Functional Magnetic Resonance Imaging Reveals Taiji’s Real-time Effects on Neuronal Networks of the Brain
Keywords:Tai Chi, fMRI
Taiji has beneficial effects on physical and mental health. While various traditional metrics have been applied to assess physical improvement from taiji, measuring changes in the brain to ascertain the etiology of benefits to mental health is not as straightforward. Recently, functional magnetic resonance imaging (fMRI) has been applied to the study of taiji. In this study, we measure real-time changes of neuronal networks reflecting mental taiji exercise inside an MRI scanner.
On four different days, fMRI data were acquired from a healthy volunteer with expertise in taiji. During each session, four sets of 4D fMRI data were obtained alternating between the pure resting and mentally practicing taiji states. Data were analyzed to identify intrinsic connectivity networks and brain regions that demonstrated significant difference in functional connectivity between pure-resting and mental taiji-practicing conditions.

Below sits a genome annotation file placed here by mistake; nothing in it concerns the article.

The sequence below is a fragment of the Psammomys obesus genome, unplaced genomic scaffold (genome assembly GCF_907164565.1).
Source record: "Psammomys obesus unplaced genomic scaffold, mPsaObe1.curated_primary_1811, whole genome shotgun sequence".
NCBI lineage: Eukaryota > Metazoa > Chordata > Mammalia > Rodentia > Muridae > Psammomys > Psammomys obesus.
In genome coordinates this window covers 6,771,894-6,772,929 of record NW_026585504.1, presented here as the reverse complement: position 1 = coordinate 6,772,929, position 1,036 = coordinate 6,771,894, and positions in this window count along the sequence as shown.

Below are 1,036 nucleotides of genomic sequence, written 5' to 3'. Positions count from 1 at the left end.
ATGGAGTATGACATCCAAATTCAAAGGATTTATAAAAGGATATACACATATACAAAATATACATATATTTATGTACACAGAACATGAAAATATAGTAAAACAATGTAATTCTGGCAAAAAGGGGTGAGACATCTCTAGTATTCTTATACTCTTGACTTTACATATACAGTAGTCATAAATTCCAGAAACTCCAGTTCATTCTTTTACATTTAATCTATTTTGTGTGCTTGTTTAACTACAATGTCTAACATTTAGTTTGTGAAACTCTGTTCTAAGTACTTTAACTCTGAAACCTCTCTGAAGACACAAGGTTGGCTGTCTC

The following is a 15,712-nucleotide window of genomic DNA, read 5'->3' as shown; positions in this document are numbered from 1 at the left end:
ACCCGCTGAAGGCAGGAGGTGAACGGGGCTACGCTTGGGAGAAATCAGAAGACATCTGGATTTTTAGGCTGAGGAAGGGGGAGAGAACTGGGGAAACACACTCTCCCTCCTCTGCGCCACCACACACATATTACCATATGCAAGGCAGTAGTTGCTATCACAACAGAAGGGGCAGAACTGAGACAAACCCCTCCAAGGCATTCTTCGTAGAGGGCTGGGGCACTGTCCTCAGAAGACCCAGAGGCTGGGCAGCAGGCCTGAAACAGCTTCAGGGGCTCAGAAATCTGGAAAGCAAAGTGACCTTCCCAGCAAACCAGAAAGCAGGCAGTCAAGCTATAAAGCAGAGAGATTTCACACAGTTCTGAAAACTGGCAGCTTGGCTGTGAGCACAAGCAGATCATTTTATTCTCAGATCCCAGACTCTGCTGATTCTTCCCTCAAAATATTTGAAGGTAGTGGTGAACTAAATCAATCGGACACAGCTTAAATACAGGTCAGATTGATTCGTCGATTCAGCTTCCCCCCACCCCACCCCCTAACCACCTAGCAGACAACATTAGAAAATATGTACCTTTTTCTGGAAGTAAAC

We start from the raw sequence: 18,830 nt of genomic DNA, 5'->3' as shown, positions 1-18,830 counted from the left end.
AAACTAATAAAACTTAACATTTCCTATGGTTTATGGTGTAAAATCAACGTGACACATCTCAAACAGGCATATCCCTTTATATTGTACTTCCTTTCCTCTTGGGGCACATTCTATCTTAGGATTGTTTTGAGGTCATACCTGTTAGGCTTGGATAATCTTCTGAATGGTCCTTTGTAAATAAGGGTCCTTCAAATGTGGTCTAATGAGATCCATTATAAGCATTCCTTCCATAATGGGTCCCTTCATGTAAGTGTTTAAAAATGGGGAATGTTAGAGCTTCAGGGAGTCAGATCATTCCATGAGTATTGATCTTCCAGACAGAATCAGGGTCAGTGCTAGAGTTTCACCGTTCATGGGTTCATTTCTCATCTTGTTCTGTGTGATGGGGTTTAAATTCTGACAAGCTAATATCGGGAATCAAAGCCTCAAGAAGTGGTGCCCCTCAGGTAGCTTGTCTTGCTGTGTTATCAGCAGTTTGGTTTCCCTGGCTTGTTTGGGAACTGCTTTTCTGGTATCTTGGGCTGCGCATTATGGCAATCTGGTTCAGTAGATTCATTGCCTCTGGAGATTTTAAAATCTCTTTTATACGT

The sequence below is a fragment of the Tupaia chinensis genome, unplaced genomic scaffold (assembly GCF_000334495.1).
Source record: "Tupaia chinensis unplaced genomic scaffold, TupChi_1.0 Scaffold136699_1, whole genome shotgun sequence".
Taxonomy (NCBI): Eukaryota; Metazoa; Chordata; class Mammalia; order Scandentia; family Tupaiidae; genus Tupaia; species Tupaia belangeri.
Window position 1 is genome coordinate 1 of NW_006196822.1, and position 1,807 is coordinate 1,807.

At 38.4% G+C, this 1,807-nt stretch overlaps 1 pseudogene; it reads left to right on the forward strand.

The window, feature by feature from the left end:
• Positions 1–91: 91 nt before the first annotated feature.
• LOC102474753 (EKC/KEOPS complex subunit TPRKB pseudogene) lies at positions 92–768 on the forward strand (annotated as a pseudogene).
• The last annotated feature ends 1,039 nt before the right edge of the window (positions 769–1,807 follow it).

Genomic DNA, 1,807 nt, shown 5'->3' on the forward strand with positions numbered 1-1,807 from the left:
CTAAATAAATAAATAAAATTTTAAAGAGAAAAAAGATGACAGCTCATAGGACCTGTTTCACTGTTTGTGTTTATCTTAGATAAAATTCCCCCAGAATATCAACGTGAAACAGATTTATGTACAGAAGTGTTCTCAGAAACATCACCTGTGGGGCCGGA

Differences in functional connectivity between pure-resting and mental taiji-practicing conditions were found in the visual, sensorimotor and default mode networks. Specifically, in regard to the default mode network (DMN), the precuneus and right angular gyrus showed relatively decreased activity during the mental taiji-practicing condition.
fMRI signal changes in the visual, sensorimotor and default mode networks during the mental practice of taiji may have implications for uncovering the neural mechanisms underlying the benefits of taiji.
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Copyright (c) 2020 Phillip Kuo, Xintuo Zhang, Carol Stuehm, Ying-hui Chou, Nan-kuei Chen
This work is licensed under a Creative Commons Attribution-NonCommercial-NoDerivatives 4.0 International License.